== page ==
If a YouTube video contains music-related works managed by copyright management organizations such as the Japanese Society for Rights of Authors, Composers and Publishers (JASRAC), you must obtain separate permission from JASRAC under certain conditions.

Whether or not the work is managed by JASRAC can be confirmed by searching the “J-WID” work search database. Please refer to the following site.

Related site: JASRAC Works Information Database [ja]

For cases where individual permission is required and how to obtain permission, please refer to the explanation on the following JASRAC site.

Related site: Music Use in Video Posting (Sharing) Services [ja]

Legal Effect of Prohibiting Quotation (Unauthorized Reproduction)

Prohibition of quotation

When a video that has been quoted includes a statement prohibiting unauthorized reproduction, does it cease to be recognized as a “quotation” under Article 32 of the Japanese Copyright Law?

To answer this question, the statement prohibiting unauthorized reproduction has no legal significance. Even if such a unilateral declaration is present, it is legal as long as it meets the requirements for a “quotation” under the Japanese Copyright Law.

However, determining whether the requirements for a “quotation” are met can be difficult, so please consult a lawyer whenever possible.

Conclusion: If you’re struggling with online copyright issues, consult a lawyer

The reason “quotation” is permitted is to align with the purpose of the copyright system, which aims to contribute to the development of culture by fairly and smoothly utilizing works such as cultural products while protecting them.

As mentioned in the previous examples, simply embedding a video link on your own site or SNS would likely pose a relatively low legal risk.

However, if you are re-posting or editing a video, there is a possibility of infringing on copyright. Therefore, it is necessary to individually consider whether there are any limitations on copyright rights such as “quotation”.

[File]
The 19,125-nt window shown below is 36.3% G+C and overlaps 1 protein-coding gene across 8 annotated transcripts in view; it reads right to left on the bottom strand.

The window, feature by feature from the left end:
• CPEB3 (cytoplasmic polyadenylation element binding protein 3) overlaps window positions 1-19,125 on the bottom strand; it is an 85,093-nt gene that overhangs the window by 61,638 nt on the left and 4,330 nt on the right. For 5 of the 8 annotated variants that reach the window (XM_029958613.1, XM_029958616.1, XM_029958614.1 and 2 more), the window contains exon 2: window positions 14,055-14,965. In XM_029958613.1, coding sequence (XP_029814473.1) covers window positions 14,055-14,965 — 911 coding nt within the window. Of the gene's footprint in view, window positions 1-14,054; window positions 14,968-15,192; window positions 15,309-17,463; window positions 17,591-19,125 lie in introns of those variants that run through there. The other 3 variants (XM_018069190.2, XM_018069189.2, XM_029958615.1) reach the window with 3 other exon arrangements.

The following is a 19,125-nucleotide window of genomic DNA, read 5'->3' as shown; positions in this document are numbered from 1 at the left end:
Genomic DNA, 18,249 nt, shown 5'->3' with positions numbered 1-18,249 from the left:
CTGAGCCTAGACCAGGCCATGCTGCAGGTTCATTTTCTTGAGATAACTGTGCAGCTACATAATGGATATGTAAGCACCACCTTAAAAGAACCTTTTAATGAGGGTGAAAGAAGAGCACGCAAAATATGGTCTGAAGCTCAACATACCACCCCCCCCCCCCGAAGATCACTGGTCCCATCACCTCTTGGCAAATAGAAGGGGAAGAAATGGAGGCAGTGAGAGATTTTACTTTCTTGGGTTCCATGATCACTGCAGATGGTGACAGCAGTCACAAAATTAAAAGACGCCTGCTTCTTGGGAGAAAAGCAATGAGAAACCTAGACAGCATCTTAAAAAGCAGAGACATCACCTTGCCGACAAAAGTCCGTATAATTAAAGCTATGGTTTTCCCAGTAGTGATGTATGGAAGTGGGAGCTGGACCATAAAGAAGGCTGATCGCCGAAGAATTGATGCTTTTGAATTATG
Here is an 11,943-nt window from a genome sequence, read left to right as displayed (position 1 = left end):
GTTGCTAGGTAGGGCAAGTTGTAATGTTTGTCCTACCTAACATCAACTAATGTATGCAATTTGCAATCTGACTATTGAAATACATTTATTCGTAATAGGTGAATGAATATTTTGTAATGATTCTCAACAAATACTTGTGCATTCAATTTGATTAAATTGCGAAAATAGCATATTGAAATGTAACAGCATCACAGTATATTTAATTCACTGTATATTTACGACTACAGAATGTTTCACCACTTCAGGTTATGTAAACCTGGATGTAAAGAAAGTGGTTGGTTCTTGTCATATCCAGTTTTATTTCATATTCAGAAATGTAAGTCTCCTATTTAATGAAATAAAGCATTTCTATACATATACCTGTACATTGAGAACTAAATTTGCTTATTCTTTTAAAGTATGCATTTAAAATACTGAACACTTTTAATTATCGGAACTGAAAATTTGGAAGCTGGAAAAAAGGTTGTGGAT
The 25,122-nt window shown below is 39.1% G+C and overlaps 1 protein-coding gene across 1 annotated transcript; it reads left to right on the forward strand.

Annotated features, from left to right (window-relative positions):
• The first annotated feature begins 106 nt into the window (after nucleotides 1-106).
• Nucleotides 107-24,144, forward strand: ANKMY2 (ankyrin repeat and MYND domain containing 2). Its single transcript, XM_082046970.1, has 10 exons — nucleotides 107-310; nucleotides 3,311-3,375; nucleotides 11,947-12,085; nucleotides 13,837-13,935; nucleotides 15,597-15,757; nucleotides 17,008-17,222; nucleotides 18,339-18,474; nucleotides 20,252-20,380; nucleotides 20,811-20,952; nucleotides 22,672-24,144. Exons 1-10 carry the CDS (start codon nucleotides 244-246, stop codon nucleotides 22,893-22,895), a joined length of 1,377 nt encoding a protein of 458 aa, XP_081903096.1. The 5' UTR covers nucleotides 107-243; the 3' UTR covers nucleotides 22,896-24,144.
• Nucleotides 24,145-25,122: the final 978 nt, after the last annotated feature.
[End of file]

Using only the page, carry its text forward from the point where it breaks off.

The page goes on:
In addition to video quotations, we have detailed explanations about quotations of documents and images in the following article.

Related article: Examples of ‘Copyright Law’ where quotation is considered NG (Text and Image Edition) [ja]

The conditions for quotation are strictly defined, and it is often difficult to determine whether or not it constitutes copyright infringement. Please consult with an experienced lawyer.

Introduction to Our Firm’s Measures

Monolith Law Office is a legal office with high expertise in both IT, particularly the internet, and law. In recent years, intellectual property rights surrounding copyrights have been attracting attention, and the need for legal checks is increasingly growing. Our firm provides solutions related to intellectual property. Details are described in the article below.

Areas of practice at Monolith Law Office: IT and Intellectual Property Law for Various Companies [ja]

Managing Attorney: Toki Kawase

The Editor in Chief: Managing Attorney: Toki Kawase

An expert in IT-related legal affairs in Japan who established MONOLITH LAW OFFICE and serves as its managing attorney. Formerly an IT engineer, he has been involved in the management of IT companies. Served as legal counsel to more than 100 companies, ranging from top-tier organizations to seed-stage Startups.